Medacs Healthcare

NOV 15/2012

Dentists urged to include mouth cancer in CPD training

Dentists who are considering what area to cover on their next continuing professional development (CPD) training course may want to consider learning more about mouth cancer.

The disease is the 15th most common form of cancer in the UK, according to the charity Cancer Research UK, making it relatively uncommon.

However, figures show that it is on the increase, with the number of cases rising by almost 50 per cent in the last decade.

Current estimates suggest that approximately 60,000 people will be diagnosed with mouth cancer over the next ten years and around half of these will die from the disease.

However, early detection can greatly reduce the risk of dying, according to Dr Nigel Carter, chief executive of the British Dental Health Foundation.

He said: "With early detection it is possible to transform a patient's survival chances from 50 per cent to approaching 90 per cent.

"As the cases of mouth cancer are continuing to rise, the dentist is in a unique position to be able to spot the signs of the disease and to make appropriate referrals."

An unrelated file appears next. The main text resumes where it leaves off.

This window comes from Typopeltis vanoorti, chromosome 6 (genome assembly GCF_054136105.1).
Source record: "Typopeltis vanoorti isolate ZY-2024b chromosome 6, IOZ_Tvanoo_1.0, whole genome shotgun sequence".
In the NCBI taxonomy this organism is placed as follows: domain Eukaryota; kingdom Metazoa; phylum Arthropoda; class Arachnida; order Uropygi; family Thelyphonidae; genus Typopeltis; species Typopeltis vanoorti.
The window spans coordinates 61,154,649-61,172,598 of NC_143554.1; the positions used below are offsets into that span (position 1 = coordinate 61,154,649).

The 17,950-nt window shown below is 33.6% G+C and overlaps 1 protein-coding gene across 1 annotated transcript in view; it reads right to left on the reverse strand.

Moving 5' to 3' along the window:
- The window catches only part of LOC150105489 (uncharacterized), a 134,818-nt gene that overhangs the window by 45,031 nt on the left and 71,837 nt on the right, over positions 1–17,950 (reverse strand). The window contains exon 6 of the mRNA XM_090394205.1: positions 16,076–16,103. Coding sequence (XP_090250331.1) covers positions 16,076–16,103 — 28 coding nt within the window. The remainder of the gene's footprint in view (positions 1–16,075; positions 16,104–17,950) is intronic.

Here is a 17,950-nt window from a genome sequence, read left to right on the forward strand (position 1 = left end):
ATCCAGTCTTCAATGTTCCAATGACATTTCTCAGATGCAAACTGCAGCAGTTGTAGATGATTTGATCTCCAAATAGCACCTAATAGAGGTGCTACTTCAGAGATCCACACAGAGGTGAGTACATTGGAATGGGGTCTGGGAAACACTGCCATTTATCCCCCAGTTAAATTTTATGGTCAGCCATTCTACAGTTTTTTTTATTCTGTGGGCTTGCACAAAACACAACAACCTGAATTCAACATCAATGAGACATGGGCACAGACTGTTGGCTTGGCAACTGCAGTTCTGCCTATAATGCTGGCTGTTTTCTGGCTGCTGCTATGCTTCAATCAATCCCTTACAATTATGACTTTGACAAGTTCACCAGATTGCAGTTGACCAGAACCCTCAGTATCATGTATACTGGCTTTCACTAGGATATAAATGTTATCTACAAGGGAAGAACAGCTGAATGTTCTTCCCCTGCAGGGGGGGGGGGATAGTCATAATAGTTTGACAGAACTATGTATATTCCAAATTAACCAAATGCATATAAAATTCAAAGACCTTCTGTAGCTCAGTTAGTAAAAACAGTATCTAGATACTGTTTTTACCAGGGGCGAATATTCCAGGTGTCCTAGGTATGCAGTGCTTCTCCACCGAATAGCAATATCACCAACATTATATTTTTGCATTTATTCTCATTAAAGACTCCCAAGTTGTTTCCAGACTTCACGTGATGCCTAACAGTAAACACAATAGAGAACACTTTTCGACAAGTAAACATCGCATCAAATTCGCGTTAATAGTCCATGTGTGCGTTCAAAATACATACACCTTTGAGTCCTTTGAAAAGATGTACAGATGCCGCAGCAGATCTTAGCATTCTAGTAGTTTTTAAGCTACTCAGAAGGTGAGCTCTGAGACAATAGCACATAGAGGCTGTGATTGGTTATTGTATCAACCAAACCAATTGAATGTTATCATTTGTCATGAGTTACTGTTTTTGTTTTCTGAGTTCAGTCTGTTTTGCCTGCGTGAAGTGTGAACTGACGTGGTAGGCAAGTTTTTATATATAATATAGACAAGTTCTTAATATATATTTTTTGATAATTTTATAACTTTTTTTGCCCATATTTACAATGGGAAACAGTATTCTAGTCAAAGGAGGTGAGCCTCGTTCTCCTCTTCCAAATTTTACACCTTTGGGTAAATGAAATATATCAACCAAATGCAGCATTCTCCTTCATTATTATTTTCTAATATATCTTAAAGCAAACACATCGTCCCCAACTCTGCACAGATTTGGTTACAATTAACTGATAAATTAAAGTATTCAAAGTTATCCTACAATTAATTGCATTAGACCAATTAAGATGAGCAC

Unfortunately, one of the problems faced by those in dentist jobs is that mouth cancer is quite rare, accounting for just two per cent of all new cases of cancer.

As Dr Carter pointed out, this means that dentists working in general practice "are not likely to see that many cases within their working lifetime".

"Therefore it is vitally important that dentists continue to learn and upgrade their skills, and having oral cancer as part of CPD can only benefit both dentists and patients," he added.

Dentists are also advised to share their knowledge about mouth cancer with their patients by making a point of discussing the risk factors and symptoms of the disease during every consultation.

The key message to get across to patients is that while mouth cancer is on the increase, it is largely preventable, with research published in December 2011 suggesting that the vast majority of cases are linked to environmental and lifestyle factors, such as tobacco, alcohol and the human papillomavirus (HPV).

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